However, one might build scenarios which make a distinction between coastal sailing and overseas sailing. This would allow to create a "home island" region that would be better described as "home islands", and a distinct overseas region where ship lines just cannot be built. (Depending on the scenario, once beyond the separating ocean there might be ship lines again.)
If allowing both coastal ship lines and ocean-going moveable units, there is only the question whether moveable ships may use edges occupied by ship lines.
Let's call the new ship type from E&P transport ships.
To find a precedent, let's have a look at Traders and Barbarians, the Traders scenario with the wagon. The wagon may move overland on edges without roads as well as on edges occupied by roads - if these roads belong to another player, the wagon owner has to pay road toll in gold.
Now, how does a moveable transport ship differ from a wagon? It is not amphibious. In the combination notes for T&B and Seafarers, the wagon may be moved across water along ship lines as if they were roads, or along water edges without ship lines for 2 movement points per edge. Although the point could be made that in Viking times, ships were ported across land bridges or between rivers.
Anyway, a transport ship might be asked to pay for its passage through patrolled waters (i.e. edges with ships from a ship line). In fact, a similar rule already exists for a ship buying passage past a pirate controlled by another player (when the attempt to chase the pirate away failed).
So, where else might the rules clash?
The pirate behaves differently. Where there is a neutral pirate ship harrassing the ship lines in Seafarers, we now get a privateer in player colors that may be bribed for passage.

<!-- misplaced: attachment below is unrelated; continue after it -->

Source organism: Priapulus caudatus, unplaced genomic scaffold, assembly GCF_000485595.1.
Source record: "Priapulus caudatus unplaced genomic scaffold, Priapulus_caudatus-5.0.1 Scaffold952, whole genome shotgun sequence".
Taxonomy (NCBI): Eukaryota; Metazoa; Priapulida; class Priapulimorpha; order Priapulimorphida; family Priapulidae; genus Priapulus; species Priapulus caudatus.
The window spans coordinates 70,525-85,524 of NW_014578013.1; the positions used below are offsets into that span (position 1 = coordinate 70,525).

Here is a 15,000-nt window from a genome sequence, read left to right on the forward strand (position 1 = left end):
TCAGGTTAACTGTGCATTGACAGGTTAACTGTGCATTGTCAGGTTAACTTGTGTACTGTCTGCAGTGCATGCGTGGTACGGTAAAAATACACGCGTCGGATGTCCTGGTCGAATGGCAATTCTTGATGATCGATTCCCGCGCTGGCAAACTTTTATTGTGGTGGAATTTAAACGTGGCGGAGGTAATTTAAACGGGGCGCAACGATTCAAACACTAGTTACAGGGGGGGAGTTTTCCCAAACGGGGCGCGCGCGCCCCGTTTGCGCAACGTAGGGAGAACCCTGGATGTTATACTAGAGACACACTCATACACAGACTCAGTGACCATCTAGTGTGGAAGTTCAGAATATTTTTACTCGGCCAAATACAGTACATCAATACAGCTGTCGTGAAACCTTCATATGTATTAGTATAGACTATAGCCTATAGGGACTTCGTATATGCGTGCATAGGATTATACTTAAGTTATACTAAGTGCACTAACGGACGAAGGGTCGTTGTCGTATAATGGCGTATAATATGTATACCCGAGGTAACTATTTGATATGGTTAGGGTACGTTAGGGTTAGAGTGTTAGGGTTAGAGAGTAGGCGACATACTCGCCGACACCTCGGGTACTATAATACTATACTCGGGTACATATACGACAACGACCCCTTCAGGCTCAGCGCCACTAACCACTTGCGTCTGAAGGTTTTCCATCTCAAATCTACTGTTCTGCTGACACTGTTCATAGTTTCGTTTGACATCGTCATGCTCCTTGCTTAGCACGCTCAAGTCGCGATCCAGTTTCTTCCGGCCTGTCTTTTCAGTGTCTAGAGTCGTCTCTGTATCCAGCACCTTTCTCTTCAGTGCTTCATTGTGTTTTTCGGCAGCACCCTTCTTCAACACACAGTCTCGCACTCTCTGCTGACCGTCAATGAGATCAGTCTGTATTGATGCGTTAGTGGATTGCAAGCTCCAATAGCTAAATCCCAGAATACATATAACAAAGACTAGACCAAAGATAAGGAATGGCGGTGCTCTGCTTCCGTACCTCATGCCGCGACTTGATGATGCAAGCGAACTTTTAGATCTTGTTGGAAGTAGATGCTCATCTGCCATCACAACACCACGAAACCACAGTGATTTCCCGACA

I suggested above that ship lines would be restricted to coastal waters. The traditional pirate from seafarers preying on these ship lines would be subject to the same limitations, if only for the reason that a predator follows its prey.
Seafarers states that on a roll of 7, the active player gets to choose to move either the pirate or the robber. Both robber and pirate can be moved as the result of knight activity (either when a knight development card is played, or when a C&K knight is used to chase off the offending black figure).
E&P gives each transport ship a 1 in 6 chance to chase off another player's privateer ship once it moves onto an edge that causes its bow or stern to point towards the sea hex occupied by the privateer.
Again, this is reminiscent of the wagon in the T&B Traders scenario. If anything, the wagon in that scenario is more versatile than the E&P transport ship with the wagon cards that can be bought to improve its performance.
At this point, comparison with the other Catan game with moveable ships is inevitable: Starfarers of Catan. There are obvious parallels: a player may have up to three ships on the board, a colony ship gets transformed into a colony using up the ship, and port settlements do get the extra VP but don't get any extra resources from the neighboring hexes.
Like the wagon in T&B, the mothership in Starfarers can be improved. Unlike the wagon, the improvements to the mothership (and thereby the entire fleet of the player) is distributed to three aspects: guns, engines, and cargo space, and can be built up according to player preferences and resource availability. The fame rings might be regarded as a fourth aspect.